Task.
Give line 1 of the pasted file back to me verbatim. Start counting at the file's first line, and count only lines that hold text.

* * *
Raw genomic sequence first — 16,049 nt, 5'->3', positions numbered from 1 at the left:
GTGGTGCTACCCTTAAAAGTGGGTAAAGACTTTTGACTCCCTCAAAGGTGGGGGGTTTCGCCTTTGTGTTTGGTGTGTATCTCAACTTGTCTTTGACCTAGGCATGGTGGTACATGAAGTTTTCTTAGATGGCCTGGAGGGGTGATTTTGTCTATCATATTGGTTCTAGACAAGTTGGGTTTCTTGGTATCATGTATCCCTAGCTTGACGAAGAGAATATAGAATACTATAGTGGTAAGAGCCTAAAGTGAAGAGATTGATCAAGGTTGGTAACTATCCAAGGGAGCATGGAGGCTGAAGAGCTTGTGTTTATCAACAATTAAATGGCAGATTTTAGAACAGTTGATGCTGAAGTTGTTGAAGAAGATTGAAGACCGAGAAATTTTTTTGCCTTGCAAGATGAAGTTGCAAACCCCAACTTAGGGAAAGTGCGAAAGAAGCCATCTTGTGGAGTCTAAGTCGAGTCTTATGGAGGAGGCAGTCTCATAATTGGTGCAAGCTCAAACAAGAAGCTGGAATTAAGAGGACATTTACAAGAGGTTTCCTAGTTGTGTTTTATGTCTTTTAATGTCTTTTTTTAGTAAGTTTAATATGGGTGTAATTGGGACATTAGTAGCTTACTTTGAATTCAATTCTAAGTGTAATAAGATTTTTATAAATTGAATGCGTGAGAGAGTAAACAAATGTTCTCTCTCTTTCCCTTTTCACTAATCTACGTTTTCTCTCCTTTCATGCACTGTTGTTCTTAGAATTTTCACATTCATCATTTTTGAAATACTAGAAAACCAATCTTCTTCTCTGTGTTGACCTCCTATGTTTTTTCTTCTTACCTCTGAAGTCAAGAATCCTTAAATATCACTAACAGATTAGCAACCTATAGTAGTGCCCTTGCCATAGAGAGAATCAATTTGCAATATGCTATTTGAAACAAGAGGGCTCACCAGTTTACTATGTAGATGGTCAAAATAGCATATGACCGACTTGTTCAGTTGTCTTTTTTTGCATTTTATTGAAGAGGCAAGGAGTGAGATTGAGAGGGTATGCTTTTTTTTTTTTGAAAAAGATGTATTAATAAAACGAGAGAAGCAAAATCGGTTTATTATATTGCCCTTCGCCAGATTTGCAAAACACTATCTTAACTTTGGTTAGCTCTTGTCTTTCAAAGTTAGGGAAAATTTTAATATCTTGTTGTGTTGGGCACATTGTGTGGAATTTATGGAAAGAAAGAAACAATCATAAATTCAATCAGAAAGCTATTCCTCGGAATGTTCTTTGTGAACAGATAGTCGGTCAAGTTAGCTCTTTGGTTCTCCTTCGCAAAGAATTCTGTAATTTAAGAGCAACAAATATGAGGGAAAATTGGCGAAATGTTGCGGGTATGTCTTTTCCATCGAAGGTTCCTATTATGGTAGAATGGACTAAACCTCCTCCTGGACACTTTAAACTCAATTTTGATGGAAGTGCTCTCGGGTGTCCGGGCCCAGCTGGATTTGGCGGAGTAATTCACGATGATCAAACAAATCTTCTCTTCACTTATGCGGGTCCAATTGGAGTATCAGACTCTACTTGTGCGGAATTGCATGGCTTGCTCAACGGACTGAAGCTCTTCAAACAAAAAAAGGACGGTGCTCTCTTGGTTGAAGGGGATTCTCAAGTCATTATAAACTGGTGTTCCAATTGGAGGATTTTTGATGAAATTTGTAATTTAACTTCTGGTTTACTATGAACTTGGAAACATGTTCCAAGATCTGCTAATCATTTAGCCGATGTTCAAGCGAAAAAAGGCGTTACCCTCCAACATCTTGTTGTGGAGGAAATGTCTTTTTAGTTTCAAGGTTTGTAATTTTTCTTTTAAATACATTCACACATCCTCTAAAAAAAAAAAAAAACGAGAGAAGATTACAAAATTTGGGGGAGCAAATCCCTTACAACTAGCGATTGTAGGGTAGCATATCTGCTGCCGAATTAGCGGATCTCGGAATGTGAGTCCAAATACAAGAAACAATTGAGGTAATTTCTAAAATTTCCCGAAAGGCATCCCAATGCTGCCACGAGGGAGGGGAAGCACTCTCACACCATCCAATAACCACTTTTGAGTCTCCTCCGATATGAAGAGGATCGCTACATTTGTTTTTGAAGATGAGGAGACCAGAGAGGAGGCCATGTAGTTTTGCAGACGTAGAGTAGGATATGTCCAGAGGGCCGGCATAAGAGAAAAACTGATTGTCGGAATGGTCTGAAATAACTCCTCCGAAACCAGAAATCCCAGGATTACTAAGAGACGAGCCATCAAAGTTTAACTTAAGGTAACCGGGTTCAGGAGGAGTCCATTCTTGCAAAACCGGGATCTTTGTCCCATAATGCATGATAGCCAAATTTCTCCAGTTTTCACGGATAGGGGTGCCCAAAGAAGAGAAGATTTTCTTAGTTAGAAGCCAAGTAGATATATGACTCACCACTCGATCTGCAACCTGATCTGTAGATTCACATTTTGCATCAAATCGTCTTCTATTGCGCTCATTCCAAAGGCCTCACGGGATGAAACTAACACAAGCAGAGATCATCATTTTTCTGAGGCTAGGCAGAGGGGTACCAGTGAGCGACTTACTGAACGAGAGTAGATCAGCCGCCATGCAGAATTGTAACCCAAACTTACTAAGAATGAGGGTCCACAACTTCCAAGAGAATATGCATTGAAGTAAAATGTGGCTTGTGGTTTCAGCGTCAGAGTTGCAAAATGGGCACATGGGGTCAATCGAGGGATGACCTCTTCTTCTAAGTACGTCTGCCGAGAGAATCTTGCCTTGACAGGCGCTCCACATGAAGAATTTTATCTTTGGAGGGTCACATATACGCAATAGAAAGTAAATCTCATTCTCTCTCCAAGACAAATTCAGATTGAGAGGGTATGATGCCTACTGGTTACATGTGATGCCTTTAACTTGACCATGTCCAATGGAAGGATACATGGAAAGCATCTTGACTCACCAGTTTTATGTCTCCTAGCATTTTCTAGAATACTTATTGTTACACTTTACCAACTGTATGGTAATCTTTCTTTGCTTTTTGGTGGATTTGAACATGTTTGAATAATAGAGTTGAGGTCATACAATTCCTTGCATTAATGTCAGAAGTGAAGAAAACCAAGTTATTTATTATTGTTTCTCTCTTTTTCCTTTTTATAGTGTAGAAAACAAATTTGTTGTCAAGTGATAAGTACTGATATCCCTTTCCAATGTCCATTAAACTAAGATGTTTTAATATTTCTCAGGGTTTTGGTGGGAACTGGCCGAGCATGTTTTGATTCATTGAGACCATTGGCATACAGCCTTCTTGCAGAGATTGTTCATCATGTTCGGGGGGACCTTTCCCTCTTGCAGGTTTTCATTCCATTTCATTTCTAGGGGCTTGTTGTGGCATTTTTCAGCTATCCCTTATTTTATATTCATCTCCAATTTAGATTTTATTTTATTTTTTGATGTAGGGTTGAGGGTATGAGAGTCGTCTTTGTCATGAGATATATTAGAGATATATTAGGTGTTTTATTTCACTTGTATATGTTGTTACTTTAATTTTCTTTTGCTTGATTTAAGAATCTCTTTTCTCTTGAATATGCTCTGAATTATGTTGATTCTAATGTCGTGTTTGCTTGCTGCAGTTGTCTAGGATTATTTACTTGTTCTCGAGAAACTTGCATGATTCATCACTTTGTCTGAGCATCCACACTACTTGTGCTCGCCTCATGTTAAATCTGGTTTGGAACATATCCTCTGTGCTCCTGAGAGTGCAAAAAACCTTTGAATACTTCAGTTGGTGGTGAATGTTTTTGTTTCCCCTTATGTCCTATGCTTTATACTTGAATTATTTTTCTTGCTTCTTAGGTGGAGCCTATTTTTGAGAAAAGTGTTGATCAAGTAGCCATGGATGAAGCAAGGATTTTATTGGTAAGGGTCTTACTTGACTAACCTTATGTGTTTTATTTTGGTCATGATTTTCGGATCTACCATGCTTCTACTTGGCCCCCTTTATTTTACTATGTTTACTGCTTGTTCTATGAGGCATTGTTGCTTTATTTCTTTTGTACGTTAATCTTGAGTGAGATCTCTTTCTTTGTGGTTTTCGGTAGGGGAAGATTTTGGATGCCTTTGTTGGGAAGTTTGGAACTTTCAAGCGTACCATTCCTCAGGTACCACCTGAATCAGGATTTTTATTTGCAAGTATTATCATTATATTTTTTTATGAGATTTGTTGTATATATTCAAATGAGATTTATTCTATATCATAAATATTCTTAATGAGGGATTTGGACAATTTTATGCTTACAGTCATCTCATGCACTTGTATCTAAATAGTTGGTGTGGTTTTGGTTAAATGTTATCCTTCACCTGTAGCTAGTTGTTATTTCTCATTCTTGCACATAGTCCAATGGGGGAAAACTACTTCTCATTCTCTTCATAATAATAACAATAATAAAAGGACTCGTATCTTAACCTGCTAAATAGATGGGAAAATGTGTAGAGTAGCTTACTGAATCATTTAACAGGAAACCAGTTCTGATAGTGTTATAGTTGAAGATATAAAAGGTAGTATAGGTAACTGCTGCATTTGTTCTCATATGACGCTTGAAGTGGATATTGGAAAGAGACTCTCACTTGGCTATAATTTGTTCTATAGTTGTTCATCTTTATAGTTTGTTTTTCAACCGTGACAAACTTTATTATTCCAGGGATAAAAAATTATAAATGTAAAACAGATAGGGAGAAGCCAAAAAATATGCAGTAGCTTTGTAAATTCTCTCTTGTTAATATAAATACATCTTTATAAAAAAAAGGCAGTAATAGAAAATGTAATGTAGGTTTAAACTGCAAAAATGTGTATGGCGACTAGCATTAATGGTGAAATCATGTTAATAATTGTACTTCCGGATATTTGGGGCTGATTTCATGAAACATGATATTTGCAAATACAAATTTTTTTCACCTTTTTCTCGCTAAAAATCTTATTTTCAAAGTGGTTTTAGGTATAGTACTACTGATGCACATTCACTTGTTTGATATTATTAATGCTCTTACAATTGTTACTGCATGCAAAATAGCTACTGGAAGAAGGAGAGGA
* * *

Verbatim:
Raw genomic sequence first — 16,049 nt, 5'->3', positions numbered from 1 at the left: